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growth-week1-webct0 - Economic Growth Week 1 Thursday...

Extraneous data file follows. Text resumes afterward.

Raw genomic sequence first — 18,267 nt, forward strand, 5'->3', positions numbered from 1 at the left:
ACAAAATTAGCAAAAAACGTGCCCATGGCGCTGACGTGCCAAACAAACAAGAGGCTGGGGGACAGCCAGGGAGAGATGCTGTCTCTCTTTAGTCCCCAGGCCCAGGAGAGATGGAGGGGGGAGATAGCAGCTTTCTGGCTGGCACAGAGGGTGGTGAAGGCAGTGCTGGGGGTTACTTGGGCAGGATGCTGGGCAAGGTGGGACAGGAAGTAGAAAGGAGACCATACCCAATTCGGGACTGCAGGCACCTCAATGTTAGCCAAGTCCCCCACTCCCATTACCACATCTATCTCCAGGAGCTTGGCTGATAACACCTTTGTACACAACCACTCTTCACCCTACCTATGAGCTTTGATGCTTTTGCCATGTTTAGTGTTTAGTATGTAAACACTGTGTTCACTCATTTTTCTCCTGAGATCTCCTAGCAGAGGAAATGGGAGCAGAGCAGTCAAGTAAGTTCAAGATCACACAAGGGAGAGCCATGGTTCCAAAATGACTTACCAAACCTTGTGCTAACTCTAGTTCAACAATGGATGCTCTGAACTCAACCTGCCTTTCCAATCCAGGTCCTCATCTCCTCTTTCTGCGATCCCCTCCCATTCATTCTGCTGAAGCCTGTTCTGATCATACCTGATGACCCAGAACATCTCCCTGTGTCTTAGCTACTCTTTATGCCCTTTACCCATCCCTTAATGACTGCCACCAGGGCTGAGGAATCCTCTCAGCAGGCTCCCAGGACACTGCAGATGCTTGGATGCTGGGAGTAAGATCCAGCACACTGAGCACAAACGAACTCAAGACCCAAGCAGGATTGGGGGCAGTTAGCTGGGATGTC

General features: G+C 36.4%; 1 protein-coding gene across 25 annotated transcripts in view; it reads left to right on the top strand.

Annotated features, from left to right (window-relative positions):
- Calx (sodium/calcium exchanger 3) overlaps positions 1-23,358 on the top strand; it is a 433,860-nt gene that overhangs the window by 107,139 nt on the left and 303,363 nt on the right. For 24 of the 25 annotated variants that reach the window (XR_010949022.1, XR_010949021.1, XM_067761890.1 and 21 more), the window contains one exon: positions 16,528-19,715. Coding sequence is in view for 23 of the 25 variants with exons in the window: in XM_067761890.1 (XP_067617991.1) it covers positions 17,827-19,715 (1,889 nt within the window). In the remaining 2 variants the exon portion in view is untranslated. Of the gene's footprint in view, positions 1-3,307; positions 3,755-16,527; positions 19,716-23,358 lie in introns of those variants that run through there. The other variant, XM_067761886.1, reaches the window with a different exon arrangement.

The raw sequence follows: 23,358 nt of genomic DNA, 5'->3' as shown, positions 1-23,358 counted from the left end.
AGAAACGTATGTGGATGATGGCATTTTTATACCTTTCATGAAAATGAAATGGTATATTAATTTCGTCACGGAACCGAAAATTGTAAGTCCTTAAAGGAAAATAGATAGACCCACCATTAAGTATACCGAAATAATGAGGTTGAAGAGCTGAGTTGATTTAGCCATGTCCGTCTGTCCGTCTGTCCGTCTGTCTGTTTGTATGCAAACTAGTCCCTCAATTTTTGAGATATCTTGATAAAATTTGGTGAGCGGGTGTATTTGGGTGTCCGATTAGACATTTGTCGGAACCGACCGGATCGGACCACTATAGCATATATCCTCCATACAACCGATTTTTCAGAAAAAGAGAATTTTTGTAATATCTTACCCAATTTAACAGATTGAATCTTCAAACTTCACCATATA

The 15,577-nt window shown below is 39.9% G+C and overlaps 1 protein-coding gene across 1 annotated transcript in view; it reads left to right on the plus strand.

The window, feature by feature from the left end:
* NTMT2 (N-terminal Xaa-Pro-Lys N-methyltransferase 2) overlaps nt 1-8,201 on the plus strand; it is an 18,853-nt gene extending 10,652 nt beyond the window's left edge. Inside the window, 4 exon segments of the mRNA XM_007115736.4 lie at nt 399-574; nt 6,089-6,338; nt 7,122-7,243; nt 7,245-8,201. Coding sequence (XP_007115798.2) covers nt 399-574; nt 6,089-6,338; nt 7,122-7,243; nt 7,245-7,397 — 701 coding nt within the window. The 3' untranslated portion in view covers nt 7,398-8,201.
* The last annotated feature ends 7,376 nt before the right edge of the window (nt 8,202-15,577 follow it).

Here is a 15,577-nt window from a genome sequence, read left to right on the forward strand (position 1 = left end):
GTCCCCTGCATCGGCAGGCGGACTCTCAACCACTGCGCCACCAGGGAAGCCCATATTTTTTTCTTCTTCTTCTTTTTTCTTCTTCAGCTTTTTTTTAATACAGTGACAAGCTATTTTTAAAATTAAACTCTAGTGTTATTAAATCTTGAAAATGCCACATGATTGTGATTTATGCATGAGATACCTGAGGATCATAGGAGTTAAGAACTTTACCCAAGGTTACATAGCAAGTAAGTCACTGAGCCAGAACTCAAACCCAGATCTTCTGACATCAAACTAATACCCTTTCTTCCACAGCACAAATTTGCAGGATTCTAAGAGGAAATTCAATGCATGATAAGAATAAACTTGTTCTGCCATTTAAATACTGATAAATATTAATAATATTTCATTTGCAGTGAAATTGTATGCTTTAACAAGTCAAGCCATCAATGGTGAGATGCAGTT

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Unformatted text preview: Economic Growth Week 1 Thursday GlobalizationEconomic Growth Link Globalization has helped reduce poverty in a large number of developing countries but it must be harnessed better to help the world's poorest, most marginalized countries improve the lives of their citizens. But not all countries have integrated successfully. On average, their economies have contracted and poverty has risen. Important reasons for this exclusion are weak governance and policies in the nonintegrating countries, tariffs and other barriers that poor countries and poor people face in accessing rich country markets, and declining development assistance. 2 The Importance of Economic Growth What are the gains from economic growth? Growing population Malthus(1798): the limited natural resources constrained the population size Higher income helps by enabling better nutrition and financing the production of medicine and medical research Average income per head is increased Next slides... Life expectancy Improving standards of living Poverty reduction 3 Economic Growth and Standard of Living 4 The Importance of Economic Growth ...for poor countries 5 Income growth reduces poverty. Estimated Effects of Economic Growth Example: Growth and Poverty in Indonesia change in change in # of persons income per living below capita poverty line 1984-96 +76% -25% 1997-99 -12% +65% 6 Income and Poverty in the World 100 90 selected countries, 2000 India Nepal Bangladesh Madagascar % of population living on $2 per day or less 80 70 60 50 40 30 20 10 0 $0 Kenya Botswana China Peru Thailand Brazil Russian Chile Federation $10,000 Mexico S. Korea $15,000 $20,000 $5,000 Income per capita in dollars 7 The Importance of Economic Growth ...for poor countries ...for rich countries 8 Huge Effects from Tiny Differences In rich countries like the U.S., if government policies or "shocks" have even a small impact on the longrun growth rate, they will have a huge impact on our standard of living in the long run... 9 Huge Effects from Tiny Differences Statistics annual growth rate of income per capita 2.0% 2.5% percentage increase in standard of living after... ...25 years 64.0% 85.4% ...50 years 169.2% 243.7% ...100 years 624.5% 1,081.4% 10 11 12 Growth Questions What factors caused some countries to grow fast and others to grow slow over periods such as 1960 to 2000? In particular, why did the East Asian countries do so much better than the subSaharan African countries? How did countries such as the United States and other OECD members sustain growth rates of real GDP per person of around 2% per year for a century or more? What can policymakers do to increase growth rates of real GDP per person? 13 Key Concepts GDP Growth: Total output and output per capita Elements of Growth Diminishing Marginal Return Total Factor Productivity and Human Capital Convergence and Conditional Convergence CrossCountry Growth in the Long Run Geography, Institutions, and Growth Endogenous Growth? 14 Labor Capital Total Factor Productivity 1. GDP Growth An increase over time in the quantity of goods and services produced by an economy Rate of growth Real GDP: adjusts for inflation Real GDP per capita: adjusts for size of population 15 2. Analysis of Growth The Production Function Capital (buildings, infrastructure and machines) Total Factor Productivity (technological knowledge and efficiency) Output (GDP) Labor (Hours worked, number of workers) 16 Analysis of Growth Capital: Total value of the machines and buildings used to produce output Labor productivity: the amount of goods and services produced by an average worker in one hour TFP everything else than capital and labor: education, skill, technology, efficiency 17 Growth in Output Increase in labor supply Increase in capital stock May have no impact on GDP per capita Not sustainable Increase in TFP Must increase at faster rate than labor No diminishing returns in this framework 18 Growth Accounting The Production Function relation between the level of Y and the levels of A, K, and L Y = A * f(K,L) Growth accounting relation between the growth rate of Y and the growth rates of A, K, and L. DY/Y = DA/A + * DK/K + * DL/L Constant Returns to Scale: + = 1 19 Growth Accounting for Japan, Germany, the UK, and the United States, 19131950. 20 Growth Accounting for Japan, Germany, the UK, and the United States, 19501973. 21 Growth Accounting for Japan, Germany, the UK, and the United States, 19731992. 22 Growth Accounting Japan US Capital growth important through out Labor, TFP important '50 '73 TFP important until '73 Labor important after '73 UK and Germany rely less on labor 23 Growth Accounting in emerging markets, 19601994. 24 Growth Transitions Labor Growth Capital Growth TFP Growth 25 Decreasing Marginal Product: Role of Inputs More inputs means more output Diminishing returns 1 worker = $10 in output 2 workers = $18 in output 3 workers = $24 in output Marginal return is $8 in output Marginal return is $6 in output 26 Decreasing Marginal Product Real GDP (billions of 1996 $) An increase in the quantity of labor increases Real GDP 15 12 6 500 1000 1500 But growth rate decreases as labor increases Labor Hours 27 Decreasing Marginal Product Real GDP (billions of 1996 $) An increase in the quantity of capital increases Real But growth GDP rate decreases as capital increases 15 12 6 500 1000 1500 Quantity of Capital 28 3. Diminishing Marginal Return Growth will be fast when level of capital is low Growth slows down as capital accumulates Eventually, firms won't add new capital firms only replace depreciated capital Economy reaches a Steady State No new increase in capital will create economic growth The economy continues to grow ONLY by inventing new technology 29 The Asian Miracle Asian economies grow fast after 1950: Why? 1950 wealthiest Asian country Singapore 19732000 fast growth (per capita output increased in Singapore with almost fourfold) even if severe crisis occurred in 1997 Most of Asian countries similar increases in standard of living (OECD countries relatively little growth) 1960 South Korea similar standard living to Senegal or Ghana but output increased six or seven fold Huge investment rates capital accumulation Employment growth working age population growth So, substantial growth in capital and, to a lesser extent, in employment 30 The Asian Miracle The answer: They started with a very low output per capita, so they experienced a very high growth rate (7%). This a case study of capital accumulation. Can this experience be repeated elsewhere? Not in the case of mature industrialized countries They reached their steady state (they have achieved their growth through capital accumulation) so the important source of growth is TFP. 31 Growth Accounting Asian Tigers, 1966 1990 32 Growth Questions What factors caused some countries to grow fast and others to grow slow over periods such as 1960 to 2000? In particular, why did the East Asian countries do so much better than the subSaharan African countries? How did countries such as the United States and other OECD members sustain growth rates of real GDP per person of around 2% per year for a century or more? What can policymakers do to increase growth rates of 33 4. Total Factor Productivity and Human Capital The influence of any factor that affects output other than capital accumulation and labor input An economy that increases its efficiency in producing output from a given level of capital increases its TFP Variations among countries variations in TFP A twist: human capital 34 Human Capital Skills and knowledge that accumulate over time, embodied in people 35 How to Increase Human capital? Educational attainment Expenditures on education Allocation of resources Level of education Cost of education 36 Schooling Differences Across Countries Average Years of Schooling 37 Review Crosscountry differentials in per capita output are substantial Role of physical capital Role of human capital (hours worked + skills and knowledge) Significant fraction of differential is unexplained we call this "TFP" Other elements of TFP 38 TFP: Institutions Property Rights Regulatory Institutions Macroeconomic Stabilization Social Insurance Conflict Management Political Rights 39 Political Stability Bottom 10 Congo, Dem. Rep. (Zaire) LIBERIA AFGHANISTAN IVORY COAST BURUNDI SOMALIA SUDAN GEORGIA CENTRAL AFRICAN REPUBLIC COLOMBIA Top 10 NEW ZEALAND NETHERLANDS SWEDEN PORTUGAL NORWAY MALTA LUXEMBOURG ICELAND SWITZERLAND FINLAND 40 Corruption Bottom 10 Congo, Dem. Rep. (Zaire) LIBERIA SOMALIA IRAQ MYANMAR CAMBODIA TURKMENISTAN TAJIKISTAN CAMEROON ANGOLA Top 10 ICELAND NORWAY NETHERLANDS CANADA SINGAPORE NEW ZEALAND SWEDEN FINLAND DENMARK SWITZERLAND 41 TFP: R & D Growth can be sustained through technological progress Role of Research and Development in promoting technological progress Example of South Korea 42 TFP: Foreign Direct Investment Investment by foreign firms in an economy Encourages capital accumulation and technology transfer Can facilitate convergence among countries 43 TFP: The New Economy Role of ICT How does IT produce growth? Through capital accumulation TFP gains in adopting sectors TFP in sectors that produce IT Information and Communication Technology (sometimes just IT) 44 Why the different levels of performance? Output per capita (1985 US $) Bangladesh Japan 724 617 531 1334 704 5307 15646 16584 22214 2000 1913 1820 US UK 0 1287 5032 1756 5000 10000 15000 20000 25000 45 5. CONVERGENCE In 1900, U.S. income per capita was 3.5 times larger than Japan and 6.6 times larger than India In 2000, U.S. income per capita was only 1.3 times larger than Japan and 14.7 times larger than India Why did the first gap narrow and the second gap widen? 46 Explaining the differences Output per worker is a function of Capital, Labor, and Total Factor Productivity. Capital: building, machines, computers, etc. Labor: number of workers, hours worked, etc. TFP: education, skills, knowhow, etc. Mathematically: Y = f (K,L,A) where K is the capital stock, L is the labor supply and A is TFP. 47 CONVERGENCE Solow's growth model production function: Y/L = F(K/L,1,A) y = A F(k) We assume that all countries have the same production function and access to technology. Also the economy is a close economy (S = I). If low level of capital per worker and low level of income per worker, then poor country If high level of capital per worker and high level of income per worker, then rich country 48 1. CONVERGENCE 49 CONVERGENCE transition for capital per worker, k, as it rises from its initial value, k(0), to its steadystate value, k* k* works like a target or magnet for k during the transition. k* depends on the saving rate, s, the technology level, A, the population growth rate, n, the depreciation rate, , and the initial level of labor input, L(0). We can summarize these results in the form of a function for k*: 50 Economy 1 starts at capital per worker k(0)1 and economy 2 starts at k(0)2. The two economies have the same steadystate capital per worker, k*, shown by the dashed blue line. In each economy, k rises over time toward k*. However, k grows faster in economy 1 because k(0)1 is less than k(0)2. Therefore, k1 converges over time toward k2. 51 One of the outcomes of the Solow model is that if you have two countries that have the same steadystate, the poorer country should grow more quickly than the richer country. CONVERGENCE This idea of economic catchup is also know as convergence. As is, the countries are converging to the same steadystate. Poor countries are further away from the steadystate and thus add more to capital per capita in the next time period. Remember...higher levels of capital per worker means a higher level of output. This result comes about because of diminishing marginal returns to capital. 52 The Convergence Hypothesis Hypothesis: Growth rate of Y/L should be negatively related to the initial level of Y/L. Countries with initial low levels of Y/L should have subsequent higher growth rates. Therefore there is a negative relationship between the growth rate of GDP per capita and the initial level of GDP per capita. 53 CONVERGENCE Question: How well does this hypothesis hold? It seems to hold for the U.S. and Japan. Does it hold for other countries? 54 Just the facts: What does the data say about convergence? What does convergence mean empirically? Levels of income should coincide in the long run Low income countries grow faster than high income countries Higher MPK for low income countries Also: one can test the hypothesis using statistical methods (regressions)! 55 6. Cross Country Growth in the Long Run : Testing the Convergence Hypothesis Strong evidence of convergence among industrial countries since 1960 The evidence for convergence since 1960 does not extend to the world as a whole Next two figures illustrate this fact: 56 57 58 Growth Rate Versus Level of Income per Person for U.S. States, 18802000 59 So? Little evidence of convergence across all countries divergence Some evidence of convergence for select, similar countries Countries may have different steady states Conditional convergence 60 Two Steady States Output Real GDP Depreciation SS 1 SS 2 Capital Stock 61 So what do we know now: Steady State diminishing returns of capital Solow poor countries will grow faster and catch up with poor countries Reality: mostly divergence or conditional convergence Why? 62 Cross Country Growth Some variables that can cause differences in growth rates of income per capita or levels of income per capita among countries : Saving rates Population growth Measures of human capital Political variables Openness to trade Market distortions The fractions of primary products in total exports Geographic variables 63 7. Geography, Institutions and Growth Distance from the equator is highly correlated to income per capita. Countries far from the equator are relatively rich, and countries close to the equator are relatively poor. What causes the relation between geography and income? Does geography affect growth directly, or does the effect operate through social institutions? 64 65 Geography The geography hypothesis: most of the differences in income per capita across countries can be explained by geographic, climatic, and ecological differences. Tropical regions (centered near the equator) have grown at a slower rate than temperate regions (north or south of the tropics). 66 Differences in social infrastructure can explain much of the variation of levels of income per capita across countries beyond what can be accounted for by physical capital and human capital Distance from the equator is a proxy for the influence of Western Europe, the first region to implement a social infrastructure favorable to production, on the rest of the world Social Infrastructure 67 68 8. Endogenous growth theory Paul Romer focus on investments in research and development , or R&D . Successful R&D projects lead to the discovery of new products, better products, or superior methods of production. In the Solow growth model, we can think of these research successes as increases in the technology level, A. Endogenous growth models: the growth rate of A is explained within the model. Therefore, we can use endogenous growth models to understand how government policies and other variables influence R&D investment and, thereby, the rate of technological progress and the longrun growth rate of real GDP per person. 69 Is diminishing returns theory apply to R&D investment? If A represents an idea, all producers can use the idea simultaneously. If producer 1 uses the idea to create goods and services, producer 2 can use the same idea at the same time to create other goods and services. In a physical sense, an idea is a nonrival good any number of producers can use the idea simultaneously without reducing the amount of the idea available to others. Examples of nonrival ideas are mathematical formulas in calculus, chemical formulas for drugs, codes for computer software.... 70 ...